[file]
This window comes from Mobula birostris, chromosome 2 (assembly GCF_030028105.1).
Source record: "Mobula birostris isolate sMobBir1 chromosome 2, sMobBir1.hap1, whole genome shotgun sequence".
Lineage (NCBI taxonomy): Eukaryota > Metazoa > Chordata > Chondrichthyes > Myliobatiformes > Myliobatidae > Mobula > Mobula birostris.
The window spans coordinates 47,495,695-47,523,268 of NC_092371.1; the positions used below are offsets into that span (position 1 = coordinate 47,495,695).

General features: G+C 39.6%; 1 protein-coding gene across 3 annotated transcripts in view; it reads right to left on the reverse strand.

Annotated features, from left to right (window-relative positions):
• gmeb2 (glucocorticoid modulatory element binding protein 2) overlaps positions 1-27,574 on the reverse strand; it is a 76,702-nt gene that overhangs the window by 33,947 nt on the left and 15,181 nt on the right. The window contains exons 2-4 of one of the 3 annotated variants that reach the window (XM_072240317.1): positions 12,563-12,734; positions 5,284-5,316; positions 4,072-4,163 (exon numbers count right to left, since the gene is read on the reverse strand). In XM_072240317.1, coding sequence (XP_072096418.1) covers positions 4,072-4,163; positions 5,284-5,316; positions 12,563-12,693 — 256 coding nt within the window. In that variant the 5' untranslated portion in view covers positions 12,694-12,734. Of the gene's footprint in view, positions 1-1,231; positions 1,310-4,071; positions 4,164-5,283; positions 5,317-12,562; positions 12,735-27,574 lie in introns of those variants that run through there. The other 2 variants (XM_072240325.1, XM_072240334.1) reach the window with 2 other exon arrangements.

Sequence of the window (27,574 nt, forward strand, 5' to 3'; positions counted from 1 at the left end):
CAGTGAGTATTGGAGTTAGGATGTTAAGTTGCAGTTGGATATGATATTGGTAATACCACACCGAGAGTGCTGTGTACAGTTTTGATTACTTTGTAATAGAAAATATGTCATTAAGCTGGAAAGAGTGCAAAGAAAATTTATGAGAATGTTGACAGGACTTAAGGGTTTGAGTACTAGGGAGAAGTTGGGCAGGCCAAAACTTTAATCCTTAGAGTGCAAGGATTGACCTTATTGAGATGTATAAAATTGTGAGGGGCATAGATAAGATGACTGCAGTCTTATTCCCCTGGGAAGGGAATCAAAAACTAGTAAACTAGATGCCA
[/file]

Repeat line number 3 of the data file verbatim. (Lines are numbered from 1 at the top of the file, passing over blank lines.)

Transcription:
Lineage (NCBI taxonomy): Eukaryota > Metazoa > Chordata > Chondrichthyes > Myliobatiformes > Myliobatidae > Mobula > Mobula birostris.